Solar Energy for all of us...
*** SALE ***
Price: $1,914.00MSRP: $0.00» details
Pure Sine Power Plant
13h MAX runtime @ 300W
9h recharge time
- MPPT vs PWM Charge Controller
Solar PanelsThe source for clean power• Use solar panels for your off-grid system.
• These newer models are capable of generating more power per panel than 5 or 10 years ago....
• From a 64.5"x 38.5"x1.57" panel you can get 250W+ today.
Charge Controller+A charge controller will take the solar panel Volatge and Current and adapt them for battery charging. Depending on the model you can input 2 to 150VDC in to them these days and convert it to 12/24 or 48 Volts for the battery side. They use various techniques to charge batteries, MPPT being the best of them.
BatteriesDon't need much introduction• They accumulate charge, you get to use that charge any time night or day.
• The more you have in your system, the longer you can run your appliances.
• You have to use a charge controller to charge them, never connect them directly to a Solar panel.
Inverters• They convert 12/24/48V DC to 110/220V AC
• They come in Pure or Mdified Sine Wave.
• If you want your devices to last longer, use the Pure Sine Wave (PSW) model.+++
First of all, what is Net-Metering...?
With Net-Metering you can:
- Reduce your Hydro bill
- Use Hydro as your battery backup, meaning you don't have to purchase any batteries.
- System is very simple, Solar Panel -> Grid-Tie Inverter -> Electrical Panel in your home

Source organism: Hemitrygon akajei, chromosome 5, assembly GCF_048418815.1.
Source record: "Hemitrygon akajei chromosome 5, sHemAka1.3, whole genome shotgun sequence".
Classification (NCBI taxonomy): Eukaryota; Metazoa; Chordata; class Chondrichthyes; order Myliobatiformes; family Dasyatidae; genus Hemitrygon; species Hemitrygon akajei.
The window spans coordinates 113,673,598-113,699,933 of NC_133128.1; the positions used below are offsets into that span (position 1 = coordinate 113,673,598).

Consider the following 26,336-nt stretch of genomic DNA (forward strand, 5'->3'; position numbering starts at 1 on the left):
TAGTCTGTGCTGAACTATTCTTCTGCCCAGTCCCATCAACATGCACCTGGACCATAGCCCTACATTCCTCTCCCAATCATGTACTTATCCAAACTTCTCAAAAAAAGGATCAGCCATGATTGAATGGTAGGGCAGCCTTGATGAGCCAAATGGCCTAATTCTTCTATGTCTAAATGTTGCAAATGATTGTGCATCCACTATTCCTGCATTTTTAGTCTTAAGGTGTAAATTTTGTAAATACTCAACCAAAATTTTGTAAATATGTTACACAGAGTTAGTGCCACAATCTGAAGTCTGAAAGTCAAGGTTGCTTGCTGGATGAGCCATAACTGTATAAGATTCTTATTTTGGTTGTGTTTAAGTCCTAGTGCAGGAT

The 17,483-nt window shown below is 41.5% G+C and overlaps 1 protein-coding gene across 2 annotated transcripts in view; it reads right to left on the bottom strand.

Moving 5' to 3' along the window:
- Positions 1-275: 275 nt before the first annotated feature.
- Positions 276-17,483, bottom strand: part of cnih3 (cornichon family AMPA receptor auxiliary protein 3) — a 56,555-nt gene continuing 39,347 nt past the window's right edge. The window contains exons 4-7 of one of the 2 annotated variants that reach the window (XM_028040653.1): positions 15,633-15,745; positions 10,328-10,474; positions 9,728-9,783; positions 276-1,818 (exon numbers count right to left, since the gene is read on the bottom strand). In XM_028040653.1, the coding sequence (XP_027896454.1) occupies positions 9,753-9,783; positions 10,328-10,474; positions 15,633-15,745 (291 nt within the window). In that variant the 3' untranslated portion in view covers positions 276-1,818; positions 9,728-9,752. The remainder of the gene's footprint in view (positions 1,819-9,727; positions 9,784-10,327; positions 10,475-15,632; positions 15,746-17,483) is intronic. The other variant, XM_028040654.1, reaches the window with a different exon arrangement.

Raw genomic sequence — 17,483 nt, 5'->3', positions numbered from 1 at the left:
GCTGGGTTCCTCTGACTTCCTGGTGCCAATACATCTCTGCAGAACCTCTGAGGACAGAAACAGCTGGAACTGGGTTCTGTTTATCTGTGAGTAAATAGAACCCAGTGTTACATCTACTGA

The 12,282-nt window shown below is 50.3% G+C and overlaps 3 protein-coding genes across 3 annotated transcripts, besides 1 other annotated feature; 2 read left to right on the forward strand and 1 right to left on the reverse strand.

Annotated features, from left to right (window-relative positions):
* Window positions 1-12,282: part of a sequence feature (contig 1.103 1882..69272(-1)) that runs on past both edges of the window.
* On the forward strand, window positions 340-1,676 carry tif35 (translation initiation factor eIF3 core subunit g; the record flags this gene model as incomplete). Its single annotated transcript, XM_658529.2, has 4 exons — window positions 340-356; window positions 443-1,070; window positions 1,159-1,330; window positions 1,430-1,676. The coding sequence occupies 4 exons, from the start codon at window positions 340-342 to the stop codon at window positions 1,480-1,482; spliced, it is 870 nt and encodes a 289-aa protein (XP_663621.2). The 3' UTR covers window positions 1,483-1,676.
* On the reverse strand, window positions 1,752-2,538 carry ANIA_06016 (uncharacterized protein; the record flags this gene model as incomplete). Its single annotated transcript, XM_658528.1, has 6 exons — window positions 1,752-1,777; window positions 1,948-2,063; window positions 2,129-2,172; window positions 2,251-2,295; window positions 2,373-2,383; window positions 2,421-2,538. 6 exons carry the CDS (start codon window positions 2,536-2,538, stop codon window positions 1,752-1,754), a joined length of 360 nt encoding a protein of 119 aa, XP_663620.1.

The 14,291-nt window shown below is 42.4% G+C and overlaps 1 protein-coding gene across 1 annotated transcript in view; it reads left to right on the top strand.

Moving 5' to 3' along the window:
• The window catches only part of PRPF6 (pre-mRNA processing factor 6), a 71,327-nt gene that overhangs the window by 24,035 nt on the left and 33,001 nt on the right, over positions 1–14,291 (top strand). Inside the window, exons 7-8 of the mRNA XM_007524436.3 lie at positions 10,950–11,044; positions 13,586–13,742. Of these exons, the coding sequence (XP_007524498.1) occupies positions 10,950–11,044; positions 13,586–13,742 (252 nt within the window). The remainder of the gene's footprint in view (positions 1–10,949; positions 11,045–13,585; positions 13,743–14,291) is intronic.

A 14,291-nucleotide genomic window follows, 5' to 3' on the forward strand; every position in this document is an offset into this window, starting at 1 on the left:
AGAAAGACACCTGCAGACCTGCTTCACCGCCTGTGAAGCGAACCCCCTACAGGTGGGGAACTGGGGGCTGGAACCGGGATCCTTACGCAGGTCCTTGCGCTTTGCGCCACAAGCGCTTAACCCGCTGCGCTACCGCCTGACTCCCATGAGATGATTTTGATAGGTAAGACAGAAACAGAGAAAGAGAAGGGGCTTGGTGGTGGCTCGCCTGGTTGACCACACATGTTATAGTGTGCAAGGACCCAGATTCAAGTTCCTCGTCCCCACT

Question always comes up, is MPPT better than PWM?
Answer: A BIG YES
Here is why...
(assuming perfect conditions)
When you connect a PWM charge controller to a 250W solar panel charging a 12V battery, the controller puts out the maximum current the panel produces out, 8A in this case, but only takes 12V from the panel to charge the battery.
12V x 8A = 96W is what the controller puts out to charge the battery, while the panel is capable of 250W.
In this case the controller looks for the best power point from the 250W panel by sweeping the Voltage and Current lines from 0 to MAX and once it has found it, it starts to convert the MAX power into charging the 12V battery. 250W panel puts 30V and ~8A current out.
250W / 12V = 20A
MPPT controller will put out 12V and 20A of current into charging the battery, it takes 30V and 8A from the panel.
At $180 for a basic TS45A PWM charge controller, your charge current is 8A
At $350 for a Phocos MPPT controller your charge current is 20A
- You will spend ~3 times less time to charge the battery with an MPPT controller.
- You are spending less than 2 times on the MPPT controller.
You decide which one is the right controller for you.